Building a connected studio

Article by

John Newbold
Design Director & Partner

John Newbold

John Newbold

Design Director & Partner

At 383 we exist to help brands become more useful. When we converted an old Victorian pen factory in to our new Birmingham studio it seemed like the perfect time to apply this purpose to our own space.

During the fit out there were myriad decisions to make around furniture, flooring and lighting. We also thought a lot about how we should be using technology to create a more useful experience for our team. In particular we wanted to tackle some of the mundane aspects of running a studio space for a lot of people, and take control of the way the building and its services behaved.

Here’s what we got up to…

A building with brains - a company API

The first thing we did was to create an API which would underpin new digital and physical services that would live in and around the building.

The API acts as a platform to interact with some connected hardware we have in the space and to power some new things we've made from scratch.

The API is like a brain, connecting the nervous system of the building with the heartbeat of what’s happening in the company. Through it we can control a whole array of services such as heating, music and door entry with specific time based actions that occur weekly such as team member holidays, in-house meetings with visitors and off site work with clients etc. We can also power a host of new useful tools for our team - things like a physical in/out board, interactive meeting room signs, a digital visitor book and a company mobile app.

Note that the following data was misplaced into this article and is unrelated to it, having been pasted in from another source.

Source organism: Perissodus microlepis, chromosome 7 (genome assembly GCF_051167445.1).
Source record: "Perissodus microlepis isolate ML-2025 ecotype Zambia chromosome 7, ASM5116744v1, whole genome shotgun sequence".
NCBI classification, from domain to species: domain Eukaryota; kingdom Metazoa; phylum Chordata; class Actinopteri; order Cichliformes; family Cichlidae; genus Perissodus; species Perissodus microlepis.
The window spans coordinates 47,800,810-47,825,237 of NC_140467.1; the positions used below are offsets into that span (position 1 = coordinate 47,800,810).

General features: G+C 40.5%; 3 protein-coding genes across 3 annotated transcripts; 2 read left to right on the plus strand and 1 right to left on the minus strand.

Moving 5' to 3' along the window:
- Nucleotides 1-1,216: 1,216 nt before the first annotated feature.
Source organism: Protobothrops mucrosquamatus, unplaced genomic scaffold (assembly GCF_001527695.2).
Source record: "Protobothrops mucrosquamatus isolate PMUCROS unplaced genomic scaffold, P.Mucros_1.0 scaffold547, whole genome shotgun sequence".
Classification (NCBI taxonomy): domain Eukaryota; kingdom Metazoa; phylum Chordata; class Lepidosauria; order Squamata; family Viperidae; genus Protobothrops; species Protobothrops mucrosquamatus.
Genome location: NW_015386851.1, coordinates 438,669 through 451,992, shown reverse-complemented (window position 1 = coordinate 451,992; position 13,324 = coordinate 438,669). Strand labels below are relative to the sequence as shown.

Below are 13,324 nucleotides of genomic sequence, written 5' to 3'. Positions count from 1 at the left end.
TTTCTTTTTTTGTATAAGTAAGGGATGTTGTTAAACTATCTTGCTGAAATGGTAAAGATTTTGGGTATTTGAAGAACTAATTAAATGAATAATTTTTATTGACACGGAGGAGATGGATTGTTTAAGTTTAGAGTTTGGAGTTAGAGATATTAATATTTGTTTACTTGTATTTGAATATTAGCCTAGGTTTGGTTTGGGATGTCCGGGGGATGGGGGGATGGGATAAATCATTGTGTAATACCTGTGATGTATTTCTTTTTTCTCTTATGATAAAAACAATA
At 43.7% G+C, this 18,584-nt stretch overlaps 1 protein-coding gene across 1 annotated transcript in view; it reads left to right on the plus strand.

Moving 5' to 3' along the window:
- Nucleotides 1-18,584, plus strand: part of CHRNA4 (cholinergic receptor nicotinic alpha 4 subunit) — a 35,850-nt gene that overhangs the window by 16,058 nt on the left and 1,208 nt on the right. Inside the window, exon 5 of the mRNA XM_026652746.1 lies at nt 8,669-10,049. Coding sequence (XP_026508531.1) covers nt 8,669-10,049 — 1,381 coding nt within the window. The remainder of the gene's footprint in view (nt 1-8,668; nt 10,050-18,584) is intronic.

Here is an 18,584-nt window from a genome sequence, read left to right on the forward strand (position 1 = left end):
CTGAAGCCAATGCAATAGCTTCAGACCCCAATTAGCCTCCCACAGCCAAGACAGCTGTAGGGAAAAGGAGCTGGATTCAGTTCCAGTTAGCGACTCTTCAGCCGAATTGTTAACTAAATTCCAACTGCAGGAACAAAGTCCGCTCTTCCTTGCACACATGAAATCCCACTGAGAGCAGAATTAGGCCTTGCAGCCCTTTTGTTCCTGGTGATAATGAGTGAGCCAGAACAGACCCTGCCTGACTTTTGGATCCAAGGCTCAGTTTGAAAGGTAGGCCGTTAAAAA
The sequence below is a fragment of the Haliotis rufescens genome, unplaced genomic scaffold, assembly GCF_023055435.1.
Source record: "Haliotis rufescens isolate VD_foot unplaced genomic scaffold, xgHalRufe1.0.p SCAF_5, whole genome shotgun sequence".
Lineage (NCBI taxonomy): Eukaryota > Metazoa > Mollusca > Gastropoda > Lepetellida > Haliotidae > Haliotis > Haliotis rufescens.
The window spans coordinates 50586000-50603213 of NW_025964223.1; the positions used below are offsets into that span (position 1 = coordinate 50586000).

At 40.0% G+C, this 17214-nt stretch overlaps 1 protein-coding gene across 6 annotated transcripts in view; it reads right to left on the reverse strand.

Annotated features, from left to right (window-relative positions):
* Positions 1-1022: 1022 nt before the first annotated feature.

Using the API as the fuel for problem solving, we listed out a number of areas we felt could be improved in general day to day studio life and built useful solutions around them.

It's about the really obvious experiences...

This quote from Matt Rogers earlier this month was really on the money in our opinion. Great connected experiences are about delivering simple solutions to obvious problems. That's what we set about tackling...

Who's in the studio today?

As the team has grown at 383 you'll often hear someone in the studio say 'Is X in today?'.

To answer this question we built an app which the team run on their phones. Talking to a network of iBeacons (Bluetooth Low-energy devices), staff are now automatically checked in when they arrive at the studio.

This staff presence system is also replicated across other services, via the shared API, to provide additional experiences. For instance, on the 383 desktop app (coined ‘Launchpad’) we trigger a Facebook messenger-esque popup which allows anyone to see who’s in and who’s on annual leave by cross referencing feeds from our HR software and Google Calendar.

In areas of the studio where people often hang out in groups, such as our den, we also take this digital presence information and turn it into something physical. The new In/out board is a polaroid-clad Arduino-powered picture frame that shows via a simple light who’s in, out and off.

But where are they actually?

Something else we've been playing with is using the received power signal from the iBeacons to not only show who's in, but where in the studio they might be. Our studio space is 7000sqft, spans 3 floors and a fair few of us switch desks daily. This at a glance approximation of where someone is has provided a super useful way to avoid roaming the studio floors (note - we’ve not installed any beacons near the toilet. Oversharing etc.)